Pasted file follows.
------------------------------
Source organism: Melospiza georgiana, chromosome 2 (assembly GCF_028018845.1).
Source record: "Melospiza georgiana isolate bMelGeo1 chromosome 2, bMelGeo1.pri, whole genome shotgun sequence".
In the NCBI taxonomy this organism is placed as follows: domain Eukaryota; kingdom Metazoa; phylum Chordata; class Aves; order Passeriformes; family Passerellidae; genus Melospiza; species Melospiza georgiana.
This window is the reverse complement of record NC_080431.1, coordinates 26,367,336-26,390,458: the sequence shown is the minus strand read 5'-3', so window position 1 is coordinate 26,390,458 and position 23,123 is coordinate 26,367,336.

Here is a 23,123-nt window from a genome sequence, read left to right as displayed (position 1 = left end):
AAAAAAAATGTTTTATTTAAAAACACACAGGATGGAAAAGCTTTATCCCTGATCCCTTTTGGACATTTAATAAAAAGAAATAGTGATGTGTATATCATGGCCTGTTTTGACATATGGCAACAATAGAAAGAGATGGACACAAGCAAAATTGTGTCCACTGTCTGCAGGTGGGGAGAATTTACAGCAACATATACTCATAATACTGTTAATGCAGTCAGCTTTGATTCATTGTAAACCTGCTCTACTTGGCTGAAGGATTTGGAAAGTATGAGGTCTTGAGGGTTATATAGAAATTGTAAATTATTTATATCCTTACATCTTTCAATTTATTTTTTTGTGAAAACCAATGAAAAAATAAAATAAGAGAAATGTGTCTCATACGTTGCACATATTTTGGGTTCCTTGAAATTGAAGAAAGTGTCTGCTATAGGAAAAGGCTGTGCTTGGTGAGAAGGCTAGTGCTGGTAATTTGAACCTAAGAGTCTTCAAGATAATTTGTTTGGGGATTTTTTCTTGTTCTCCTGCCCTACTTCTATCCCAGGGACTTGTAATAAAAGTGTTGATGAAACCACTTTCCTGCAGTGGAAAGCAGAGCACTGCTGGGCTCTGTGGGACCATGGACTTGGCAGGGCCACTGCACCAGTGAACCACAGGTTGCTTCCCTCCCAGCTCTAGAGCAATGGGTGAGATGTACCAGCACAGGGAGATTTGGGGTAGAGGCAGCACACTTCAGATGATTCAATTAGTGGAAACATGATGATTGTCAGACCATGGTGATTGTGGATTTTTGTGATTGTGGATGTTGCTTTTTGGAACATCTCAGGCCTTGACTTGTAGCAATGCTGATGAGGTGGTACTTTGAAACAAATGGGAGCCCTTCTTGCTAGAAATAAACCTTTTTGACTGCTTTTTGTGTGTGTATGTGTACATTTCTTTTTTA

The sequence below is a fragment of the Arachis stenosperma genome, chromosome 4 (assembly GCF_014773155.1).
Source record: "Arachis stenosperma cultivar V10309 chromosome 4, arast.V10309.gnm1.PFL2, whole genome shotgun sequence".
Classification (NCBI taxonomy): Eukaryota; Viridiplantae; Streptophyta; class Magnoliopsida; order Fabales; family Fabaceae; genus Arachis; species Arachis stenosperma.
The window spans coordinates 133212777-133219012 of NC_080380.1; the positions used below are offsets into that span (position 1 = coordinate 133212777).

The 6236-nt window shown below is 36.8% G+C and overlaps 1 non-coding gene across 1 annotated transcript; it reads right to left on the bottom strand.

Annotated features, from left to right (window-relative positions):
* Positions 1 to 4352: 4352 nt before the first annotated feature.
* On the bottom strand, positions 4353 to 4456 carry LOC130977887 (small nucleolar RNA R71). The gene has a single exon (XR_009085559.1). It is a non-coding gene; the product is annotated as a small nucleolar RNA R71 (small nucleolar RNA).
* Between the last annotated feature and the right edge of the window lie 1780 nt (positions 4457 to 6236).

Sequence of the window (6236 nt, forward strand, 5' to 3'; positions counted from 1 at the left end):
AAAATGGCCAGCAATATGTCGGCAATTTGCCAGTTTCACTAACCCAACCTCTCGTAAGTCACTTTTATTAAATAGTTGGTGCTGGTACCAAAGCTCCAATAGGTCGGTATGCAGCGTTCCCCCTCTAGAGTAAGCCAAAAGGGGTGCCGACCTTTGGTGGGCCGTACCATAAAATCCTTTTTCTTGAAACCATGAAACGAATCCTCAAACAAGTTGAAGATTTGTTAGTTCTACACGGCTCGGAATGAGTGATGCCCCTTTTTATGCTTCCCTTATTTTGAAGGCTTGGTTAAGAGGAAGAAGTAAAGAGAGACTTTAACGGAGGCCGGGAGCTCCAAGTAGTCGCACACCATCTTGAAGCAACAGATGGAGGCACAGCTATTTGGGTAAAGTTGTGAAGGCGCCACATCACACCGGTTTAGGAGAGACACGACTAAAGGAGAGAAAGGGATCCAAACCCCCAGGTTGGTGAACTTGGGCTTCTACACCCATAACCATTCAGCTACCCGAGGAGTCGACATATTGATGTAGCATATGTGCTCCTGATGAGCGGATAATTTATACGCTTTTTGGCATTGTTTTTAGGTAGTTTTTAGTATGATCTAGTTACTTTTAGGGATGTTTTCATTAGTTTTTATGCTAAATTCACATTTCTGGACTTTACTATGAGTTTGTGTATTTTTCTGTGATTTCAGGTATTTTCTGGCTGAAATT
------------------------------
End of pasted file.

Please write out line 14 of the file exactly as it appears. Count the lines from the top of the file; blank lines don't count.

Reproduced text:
* On the bottom strand, positions 4353 to 4456 carry LOC130977887 (small nucleolar RNA R71). The gene has a single exon (XR_009085559.1). It is a non-coding gene; the product is annotated as a small nucleolar RNA R71 (small nucleolar RNA).